This site uses cookies to improve your experience and to provide services and advertising. By continuing to browse, you agree to the use of cookies described in our Cookies Policy. You may change your settings at any time but this may impact on the functionality of the site. To learn more see our Cookies Policy.
OK
Dublin: 12 °C Wednesday 23 October, 2019
Advertisement

We tracked the progress of these Young Scientist projects - here's how they got on

More than 4,200 students entered the competition this year.

TODAY IS THE final day of the BT Young Scientist and Technology Exhibition.

More 4,200 students entered the competition this year – 60% of which were female, and there was the highest-ever number of entries from DEIS schools.

Before the competition began, we spoke to some entrants as they put the finishing touching to their projects before Christmas. We caught up with them at the show this week to see the finished product.

Powering education in refugee camps

Anna O’Connor (17) from St Angela’s College in Cork wanted to tackle a project that could really help people.

She developed a low-cost device to improve access to educational aids in refugee camps and third-world countries.

It has a tiny, simple computer, on to which videos can be loaded. It’s powered by a lead alarm battery, along with some other simple electronics.

RS110

Here’s how it looks, and how basic is in inside:

RS`10

Anna hopes to continue engaging with charities with the aim of device being used in a real-world scenario.

Battling the Fall Armyworm

photo5892999845612990308 The bottle to trap the worms.

This is a simple project with a big aim. Three students from Desmond College in Limerick have developed a device to help combat the fall armyworm, an invasive species causing significant damage to crops in parts of Africa.

Shane Baguio , Joanne Lai and Marcelina Krzywdzinska made two devices, one which is low cost and another which is pretty much no cost.

Both are based around plastic bottles, which when filled with mature leaves, trap the insects at the bottom of the plant. One includes a light to further attract the insects.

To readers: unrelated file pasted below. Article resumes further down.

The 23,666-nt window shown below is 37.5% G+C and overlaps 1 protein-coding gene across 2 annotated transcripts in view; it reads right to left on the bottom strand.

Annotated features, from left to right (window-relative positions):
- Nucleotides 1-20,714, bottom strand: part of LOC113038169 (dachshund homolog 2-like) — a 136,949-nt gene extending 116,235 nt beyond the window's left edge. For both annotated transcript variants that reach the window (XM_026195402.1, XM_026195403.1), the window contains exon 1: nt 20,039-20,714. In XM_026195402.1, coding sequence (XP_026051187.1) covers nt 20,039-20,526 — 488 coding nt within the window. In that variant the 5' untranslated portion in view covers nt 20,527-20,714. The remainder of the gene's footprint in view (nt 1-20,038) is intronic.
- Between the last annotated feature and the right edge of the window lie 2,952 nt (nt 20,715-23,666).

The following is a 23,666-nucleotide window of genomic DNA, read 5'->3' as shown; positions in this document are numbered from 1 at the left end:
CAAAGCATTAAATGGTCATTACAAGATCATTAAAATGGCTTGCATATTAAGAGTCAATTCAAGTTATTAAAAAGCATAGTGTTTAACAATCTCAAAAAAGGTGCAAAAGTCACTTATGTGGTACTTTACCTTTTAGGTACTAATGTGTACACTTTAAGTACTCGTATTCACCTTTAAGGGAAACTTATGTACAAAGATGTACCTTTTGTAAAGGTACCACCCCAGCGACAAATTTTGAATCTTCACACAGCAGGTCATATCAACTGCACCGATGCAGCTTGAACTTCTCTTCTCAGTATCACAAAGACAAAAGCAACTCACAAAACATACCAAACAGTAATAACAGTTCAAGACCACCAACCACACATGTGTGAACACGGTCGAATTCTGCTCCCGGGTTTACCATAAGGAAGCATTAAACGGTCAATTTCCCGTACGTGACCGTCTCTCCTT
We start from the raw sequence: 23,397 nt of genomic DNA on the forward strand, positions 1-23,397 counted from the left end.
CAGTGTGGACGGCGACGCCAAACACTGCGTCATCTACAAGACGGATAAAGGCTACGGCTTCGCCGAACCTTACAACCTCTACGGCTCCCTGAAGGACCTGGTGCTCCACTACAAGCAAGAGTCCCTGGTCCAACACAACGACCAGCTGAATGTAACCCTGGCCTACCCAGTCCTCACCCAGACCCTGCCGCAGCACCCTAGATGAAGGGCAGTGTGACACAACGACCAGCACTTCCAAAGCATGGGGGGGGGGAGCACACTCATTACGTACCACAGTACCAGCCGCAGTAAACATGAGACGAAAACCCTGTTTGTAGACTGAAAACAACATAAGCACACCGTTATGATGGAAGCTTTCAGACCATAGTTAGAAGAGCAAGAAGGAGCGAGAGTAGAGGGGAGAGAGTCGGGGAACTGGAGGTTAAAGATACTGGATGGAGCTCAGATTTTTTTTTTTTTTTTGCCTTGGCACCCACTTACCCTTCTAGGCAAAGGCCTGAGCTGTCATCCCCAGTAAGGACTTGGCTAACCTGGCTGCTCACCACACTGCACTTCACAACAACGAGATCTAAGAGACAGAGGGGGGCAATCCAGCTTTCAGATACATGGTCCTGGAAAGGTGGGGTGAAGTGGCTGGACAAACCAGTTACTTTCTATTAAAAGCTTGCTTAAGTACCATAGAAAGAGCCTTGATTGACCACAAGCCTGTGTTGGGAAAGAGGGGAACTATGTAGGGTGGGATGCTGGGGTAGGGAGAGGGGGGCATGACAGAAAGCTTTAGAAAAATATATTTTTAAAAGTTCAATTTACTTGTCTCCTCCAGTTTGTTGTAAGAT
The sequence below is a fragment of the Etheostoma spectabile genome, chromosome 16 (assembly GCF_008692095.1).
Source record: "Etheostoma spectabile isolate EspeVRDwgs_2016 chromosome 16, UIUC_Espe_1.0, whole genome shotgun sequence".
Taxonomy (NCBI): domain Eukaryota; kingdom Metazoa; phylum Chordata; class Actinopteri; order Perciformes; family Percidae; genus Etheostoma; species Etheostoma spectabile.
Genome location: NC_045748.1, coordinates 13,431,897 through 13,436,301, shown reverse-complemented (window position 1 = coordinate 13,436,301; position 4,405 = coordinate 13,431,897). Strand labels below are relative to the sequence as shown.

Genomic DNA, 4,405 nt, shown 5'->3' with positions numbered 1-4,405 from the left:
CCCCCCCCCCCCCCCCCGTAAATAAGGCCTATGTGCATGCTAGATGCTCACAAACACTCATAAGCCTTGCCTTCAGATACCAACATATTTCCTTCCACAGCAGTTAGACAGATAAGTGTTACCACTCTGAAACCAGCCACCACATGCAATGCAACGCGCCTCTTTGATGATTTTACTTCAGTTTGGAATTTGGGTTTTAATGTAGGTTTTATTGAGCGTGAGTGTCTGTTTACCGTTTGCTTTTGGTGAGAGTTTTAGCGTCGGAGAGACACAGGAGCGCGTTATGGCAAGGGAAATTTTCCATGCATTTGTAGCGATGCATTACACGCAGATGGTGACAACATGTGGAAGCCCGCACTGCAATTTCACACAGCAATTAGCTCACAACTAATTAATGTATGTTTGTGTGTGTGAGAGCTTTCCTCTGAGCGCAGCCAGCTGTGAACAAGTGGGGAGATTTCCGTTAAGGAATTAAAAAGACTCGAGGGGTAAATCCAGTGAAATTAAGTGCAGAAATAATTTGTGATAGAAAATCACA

One important change has been implemented since we last spoke to them – instead of using batteries for the lights, they’re using a low-cost solar charger, further cutting down the cost.

photo5892999845612990309 The solar charger. Source: TheJournal.ie

Cleaning the kitchen

Ellie Cunnenn (14) from Coláiste Chiaráin in Limerick set out to find which kitchen surface stays free of bacteria the longest after being cleaned.

She was inspired to research this after a visit to hospital. This is where her research was originally going to focus before discovering that hospitals are very particular about what surfaces are installed, based on their ability to resist the growth of bacteria.

photo5892999845612990311 Ellie Cunnenn at her stall.

Her initial findings have held true to the end: Granite surfaces were ‘definitely’ the best at resisting microbial growth, Ellie said. She believes this is because they are often sealed to prevent stains and other damage – this is something which needs to be replaced periodically.

However, granite can be expensive – Ellie said she’d likely opt for a ceramic gloss finish instead.

One unexpected finding from the study was the presence of the dangerous staphylococcus aureus bacteria. This is the ‘SA’ part of superbug MRSA, although the strain found in Ellie’s experiment isn’t necessarily resistant to antibiotics.

Stopping toys from being hacked

Amy Fallon and Andrea Whyte from Athlone Community College built a device to spot if a smart toy is being hacked.

It was centred around machine learning and artificial neural networks – essentially allowing a computer work like a brain. It learned the normal behaviour on the toy, and could learn what to flag as suspicious behaviour.

They used what’s known as an auto-encoder to speed up this learning process – something vital as it’s possible for a brand new toy to be hacked, and parents must be able to make sure the toy is safe as soon as possible – and they are now certain it works and could be used in a real-life situation.

They’ve also turned it into a physical device, with lights to indicate the risk level.

73eaf1e8-49cd-4e11-b613-eb443d26e05b

  • Share on Facebook
  • Email this article
  •  

About the author:

Nicky Ryan

Read next:

COMMENTS (5)

This is YOUR comments community. Stay civil, stay constructive, stay on topic. Please familiarise yourself with our comments policy here before taking part.
write a comment

    Leave a commentcancel